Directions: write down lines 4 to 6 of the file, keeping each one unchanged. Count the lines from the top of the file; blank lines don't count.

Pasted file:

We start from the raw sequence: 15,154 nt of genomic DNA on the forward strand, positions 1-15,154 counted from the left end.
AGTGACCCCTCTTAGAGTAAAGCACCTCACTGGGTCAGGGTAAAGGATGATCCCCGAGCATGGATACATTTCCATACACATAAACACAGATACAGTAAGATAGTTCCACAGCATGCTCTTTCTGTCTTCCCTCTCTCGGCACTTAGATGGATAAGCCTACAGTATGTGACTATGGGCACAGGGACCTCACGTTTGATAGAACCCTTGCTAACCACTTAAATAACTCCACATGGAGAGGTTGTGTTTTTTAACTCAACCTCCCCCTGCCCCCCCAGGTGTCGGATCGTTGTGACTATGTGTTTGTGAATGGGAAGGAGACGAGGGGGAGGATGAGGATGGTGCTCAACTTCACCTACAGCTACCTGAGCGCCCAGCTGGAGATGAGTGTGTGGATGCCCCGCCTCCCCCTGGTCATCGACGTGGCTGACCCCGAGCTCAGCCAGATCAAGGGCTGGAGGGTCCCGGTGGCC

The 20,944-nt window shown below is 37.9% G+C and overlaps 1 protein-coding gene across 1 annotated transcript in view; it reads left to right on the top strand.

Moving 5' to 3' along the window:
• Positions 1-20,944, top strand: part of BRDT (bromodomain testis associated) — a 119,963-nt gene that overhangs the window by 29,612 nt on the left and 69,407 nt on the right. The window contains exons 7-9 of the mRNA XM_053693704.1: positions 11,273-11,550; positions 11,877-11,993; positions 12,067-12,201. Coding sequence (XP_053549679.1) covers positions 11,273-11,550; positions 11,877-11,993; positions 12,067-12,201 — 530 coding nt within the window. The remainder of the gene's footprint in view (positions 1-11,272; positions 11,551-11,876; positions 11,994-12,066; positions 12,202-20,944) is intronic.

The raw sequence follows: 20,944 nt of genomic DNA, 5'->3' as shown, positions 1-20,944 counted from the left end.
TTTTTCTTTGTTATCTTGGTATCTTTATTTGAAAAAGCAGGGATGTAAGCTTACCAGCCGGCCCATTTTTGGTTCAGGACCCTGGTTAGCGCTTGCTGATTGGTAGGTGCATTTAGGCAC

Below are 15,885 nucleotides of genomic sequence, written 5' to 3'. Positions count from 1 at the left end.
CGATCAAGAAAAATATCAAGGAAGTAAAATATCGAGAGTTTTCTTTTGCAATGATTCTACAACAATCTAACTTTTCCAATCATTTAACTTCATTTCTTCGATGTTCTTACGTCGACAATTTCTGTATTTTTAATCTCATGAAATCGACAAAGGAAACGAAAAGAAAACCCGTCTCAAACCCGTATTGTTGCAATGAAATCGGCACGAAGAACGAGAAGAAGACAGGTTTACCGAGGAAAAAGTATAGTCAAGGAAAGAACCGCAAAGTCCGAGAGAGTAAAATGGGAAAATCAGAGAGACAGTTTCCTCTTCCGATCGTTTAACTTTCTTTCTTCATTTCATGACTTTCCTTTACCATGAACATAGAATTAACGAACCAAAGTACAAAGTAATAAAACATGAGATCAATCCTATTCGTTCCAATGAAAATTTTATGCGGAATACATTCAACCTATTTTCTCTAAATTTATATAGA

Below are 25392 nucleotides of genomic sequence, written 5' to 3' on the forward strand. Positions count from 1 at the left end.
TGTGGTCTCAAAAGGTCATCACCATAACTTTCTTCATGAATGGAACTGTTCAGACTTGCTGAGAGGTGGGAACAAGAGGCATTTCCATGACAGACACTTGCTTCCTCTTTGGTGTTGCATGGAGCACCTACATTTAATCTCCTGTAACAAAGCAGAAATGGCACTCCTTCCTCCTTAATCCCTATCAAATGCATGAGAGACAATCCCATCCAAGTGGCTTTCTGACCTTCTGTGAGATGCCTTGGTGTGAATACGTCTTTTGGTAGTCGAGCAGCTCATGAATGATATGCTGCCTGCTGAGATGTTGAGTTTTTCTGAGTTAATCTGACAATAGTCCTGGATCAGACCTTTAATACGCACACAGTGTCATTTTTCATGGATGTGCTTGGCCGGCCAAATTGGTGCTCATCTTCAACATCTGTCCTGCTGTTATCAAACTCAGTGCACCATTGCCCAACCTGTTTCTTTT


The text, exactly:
Moving 5' to 3' along the window:
• Positions 1-20,944, top strand: part of BRDT (bromodomain testis associated) — a 119,963-nt gene that overhangs the window by 29,612 nt on the left and 69,407 nt on the right. The window contains exons 7-9 of the mRNA XM_053693704.1: positions 11,273-11,550; positions 11,877-11,993; positions 12,067-12,201. Coding sequence (XP_053549679.1) covers positions 11,273-11,550; positions 11,877-11,993; positions 12,067-12,201 — 530 coding nt within the window. The remainder of the gene's footprint in view (positions 1-11,272; positions 11,551-11,876; positions 11,994-12,066; positions 12,202-20,944) is intronic.

The raw sequence follows: 20,944 nt of genomic DNA, 5'->3' as shown, positions 1-20,944 counted from the left end.